The scholarly publishing industry used to offer a service. It used to be about making sure that knowledge was shared as broadly as possible to those who would find it valuable using the available means of distribution: packaged paper objects shipped through mail to libraries and individuals. It made a profit off of serving an audience. These days, the scholarly publishing industry operates as a gatekeeper, driven more by profits than by the desire to share information as widely as possible. It stopped innovating and started resting on its laurels. And the worst part about it? Scholars have bent over and let that industry continuously violate them and the university libraries that support them.
In the last few decades, a new tool for information distribution has emerged: the internet. People can share over long distances with unprecedented speed. And the cost for sharing 1,000 copies of something isn’t any greater than sharing 1. Some scholarly publishing institutions have embraced this and started experimenting with new ways to leverage existing tools to maintain their mission of informing broad audiences. But many more have resented this development bitterly, working hard to tighten their reins and maintain their turf. They’ve become the perennial Scrooge, munching on scholars’ ideas to turn Christmas into a pile of coal.
Don’t get me wrong: I think that the scholarly publishing industry is in the midst of complete turmoil. Its business model is getting turned upside down and some of these organizations are going to die. So I get why their lawyers are trying to grab any profit by any means necessary, letting go of the values and purpose that drove their creation. And I admit that I don’t have a lot of patience for industries who aren’t willing to go back to their mission and innovate. But what pisses me off to no end is that the same Marxist academics who pooh-pooh corporations justify their own commitment to this blood-sucking process with one word: tenure. Not like that is the end of the self-justifications. Even once scholars get tenure, they continue down the same path – even when not publishing with students – by telling themselves it’s for promotion or because grants require it or because of any other status-seeking process.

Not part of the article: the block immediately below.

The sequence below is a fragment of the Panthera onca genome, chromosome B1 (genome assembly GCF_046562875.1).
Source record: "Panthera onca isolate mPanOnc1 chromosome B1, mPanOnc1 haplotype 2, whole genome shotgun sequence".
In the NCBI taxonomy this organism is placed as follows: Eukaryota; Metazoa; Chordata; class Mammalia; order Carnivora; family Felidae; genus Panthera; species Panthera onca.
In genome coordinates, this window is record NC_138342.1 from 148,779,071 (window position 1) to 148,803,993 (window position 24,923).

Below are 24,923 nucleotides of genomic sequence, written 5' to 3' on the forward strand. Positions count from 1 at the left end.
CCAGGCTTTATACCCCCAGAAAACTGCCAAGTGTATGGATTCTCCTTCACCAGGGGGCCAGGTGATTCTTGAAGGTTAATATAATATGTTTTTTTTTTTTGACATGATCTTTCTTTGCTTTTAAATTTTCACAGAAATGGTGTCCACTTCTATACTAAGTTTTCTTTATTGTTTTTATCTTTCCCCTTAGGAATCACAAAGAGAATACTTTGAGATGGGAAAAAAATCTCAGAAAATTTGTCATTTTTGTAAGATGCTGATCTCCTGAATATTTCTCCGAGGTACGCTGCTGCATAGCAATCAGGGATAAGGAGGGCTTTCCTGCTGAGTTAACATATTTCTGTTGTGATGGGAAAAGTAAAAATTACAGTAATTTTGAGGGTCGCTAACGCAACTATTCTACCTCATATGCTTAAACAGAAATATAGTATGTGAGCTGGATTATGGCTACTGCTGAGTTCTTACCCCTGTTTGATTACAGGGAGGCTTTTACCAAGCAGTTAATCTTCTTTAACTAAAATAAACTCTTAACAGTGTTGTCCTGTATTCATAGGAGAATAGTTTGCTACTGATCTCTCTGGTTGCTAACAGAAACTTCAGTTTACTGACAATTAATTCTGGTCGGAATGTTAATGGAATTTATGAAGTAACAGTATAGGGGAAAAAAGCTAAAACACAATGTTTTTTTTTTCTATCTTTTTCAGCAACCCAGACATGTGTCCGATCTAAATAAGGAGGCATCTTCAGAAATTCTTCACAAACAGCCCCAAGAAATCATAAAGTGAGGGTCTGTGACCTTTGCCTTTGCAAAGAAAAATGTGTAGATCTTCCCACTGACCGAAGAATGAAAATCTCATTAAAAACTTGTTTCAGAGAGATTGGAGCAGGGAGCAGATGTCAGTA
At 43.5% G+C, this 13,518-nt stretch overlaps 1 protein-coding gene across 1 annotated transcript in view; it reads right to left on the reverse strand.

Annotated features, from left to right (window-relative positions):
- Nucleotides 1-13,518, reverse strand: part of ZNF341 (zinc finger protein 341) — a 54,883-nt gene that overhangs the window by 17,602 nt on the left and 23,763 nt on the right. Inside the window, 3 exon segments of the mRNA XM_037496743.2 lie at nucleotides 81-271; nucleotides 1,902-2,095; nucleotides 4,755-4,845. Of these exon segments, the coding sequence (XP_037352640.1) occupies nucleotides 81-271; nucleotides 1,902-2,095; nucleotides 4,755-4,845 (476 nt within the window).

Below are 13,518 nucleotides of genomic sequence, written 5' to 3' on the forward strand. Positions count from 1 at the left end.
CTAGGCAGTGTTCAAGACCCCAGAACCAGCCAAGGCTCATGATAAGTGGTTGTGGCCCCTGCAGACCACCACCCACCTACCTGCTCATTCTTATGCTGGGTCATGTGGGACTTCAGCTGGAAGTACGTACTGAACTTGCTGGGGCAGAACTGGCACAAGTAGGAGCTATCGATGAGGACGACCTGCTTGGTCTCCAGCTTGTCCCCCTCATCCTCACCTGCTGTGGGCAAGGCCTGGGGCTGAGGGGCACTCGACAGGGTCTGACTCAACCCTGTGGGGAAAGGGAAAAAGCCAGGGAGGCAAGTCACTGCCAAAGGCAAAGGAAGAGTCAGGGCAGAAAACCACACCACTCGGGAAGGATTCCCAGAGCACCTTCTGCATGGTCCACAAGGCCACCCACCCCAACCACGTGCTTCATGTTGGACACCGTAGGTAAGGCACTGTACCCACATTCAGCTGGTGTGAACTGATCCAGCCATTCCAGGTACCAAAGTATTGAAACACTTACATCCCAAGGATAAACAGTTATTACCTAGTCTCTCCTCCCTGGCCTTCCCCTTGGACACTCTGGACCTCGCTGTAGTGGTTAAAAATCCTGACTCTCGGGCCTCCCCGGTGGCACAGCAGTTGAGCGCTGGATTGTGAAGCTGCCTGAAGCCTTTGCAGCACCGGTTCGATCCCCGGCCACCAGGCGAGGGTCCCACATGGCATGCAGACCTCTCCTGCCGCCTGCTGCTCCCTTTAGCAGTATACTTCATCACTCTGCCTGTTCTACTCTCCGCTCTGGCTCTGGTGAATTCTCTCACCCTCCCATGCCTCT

WTF? How did academia become so risk-adverse? The whole point of tenure was to protect radical thinking. But where is the radicalism in academia? I get that there are more important things to protest in the world than scholarly publishing, but why the hell aren’t academics working together to resist the corporatization and manipulation of the knowledge that they produce? Why aren’t they collectively teaming up to challenge the status quo? Journal articles aren’t nothing… they’re the very product of our knowledge production process.
Ironically, of course, it’s the government who is trying to push back against the scholarly publishing’s stranglehold on scholarly knowledge. The Science and Technology Policy Office has a current Request for Information” out (due January 2!) about providing public access to peer-reviewed scholarly publications that result from federally-funded research. They get the hypocrisy of funding research so that corporations can lock it down. Why don’t most scholars? This is, of course, only one part of the puzzle because only a small fraction of what we produce as scholars is funded by federal agencies.
But what I want to know is this:
- What are *you* doing to resist the corporate stranglehold over scholarly knowledge in order to make your knowledge broadly accessible?
- What are the five things that you think that other scholars should do to help challenge the status quo?
Please, I beg you, regardless of whether or not we can save a dying industry, let’s collectively figure out how to save the value that prompted its creation: making scholarly knowledge widely accessible.